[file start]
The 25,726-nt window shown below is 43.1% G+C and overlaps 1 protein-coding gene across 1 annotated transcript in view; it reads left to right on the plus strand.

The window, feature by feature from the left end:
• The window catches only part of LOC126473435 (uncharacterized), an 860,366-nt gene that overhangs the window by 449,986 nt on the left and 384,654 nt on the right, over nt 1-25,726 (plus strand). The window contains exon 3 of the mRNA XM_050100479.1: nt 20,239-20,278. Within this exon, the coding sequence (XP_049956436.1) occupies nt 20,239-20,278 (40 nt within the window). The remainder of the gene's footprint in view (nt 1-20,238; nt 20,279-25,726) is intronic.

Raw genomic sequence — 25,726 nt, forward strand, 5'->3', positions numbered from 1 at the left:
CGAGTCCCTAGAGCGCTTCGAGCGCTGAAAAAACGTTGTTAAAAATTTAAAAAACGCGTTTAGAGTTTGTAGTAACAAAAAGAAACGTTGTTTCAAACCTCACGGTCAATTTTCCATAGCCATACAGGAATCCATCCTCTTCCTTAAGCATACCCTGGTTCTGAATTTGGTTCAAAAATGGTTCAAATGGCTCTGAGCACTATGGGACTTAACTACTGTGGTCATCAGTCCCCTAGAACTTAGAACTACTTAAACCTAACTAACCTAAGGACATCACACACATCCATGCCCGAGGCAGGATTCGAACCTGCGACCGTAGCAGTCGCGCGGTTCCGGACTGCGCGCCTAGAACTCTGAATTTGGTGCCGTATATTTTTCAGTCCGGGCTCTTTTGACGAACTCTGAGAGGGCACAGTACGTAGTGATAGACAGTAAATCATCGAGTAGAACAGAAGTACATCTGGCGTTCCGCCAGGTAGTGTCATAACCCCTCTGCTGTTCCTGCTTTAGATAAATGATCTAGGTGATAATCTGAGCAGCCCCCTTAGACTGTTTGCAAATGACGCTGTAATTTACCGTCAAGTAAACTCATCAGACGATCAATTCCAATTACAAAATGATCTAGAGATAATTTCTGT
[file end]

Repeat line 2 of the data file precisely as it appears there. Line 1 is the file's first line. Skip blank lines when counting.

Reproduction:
The window, feature by feature from the left end: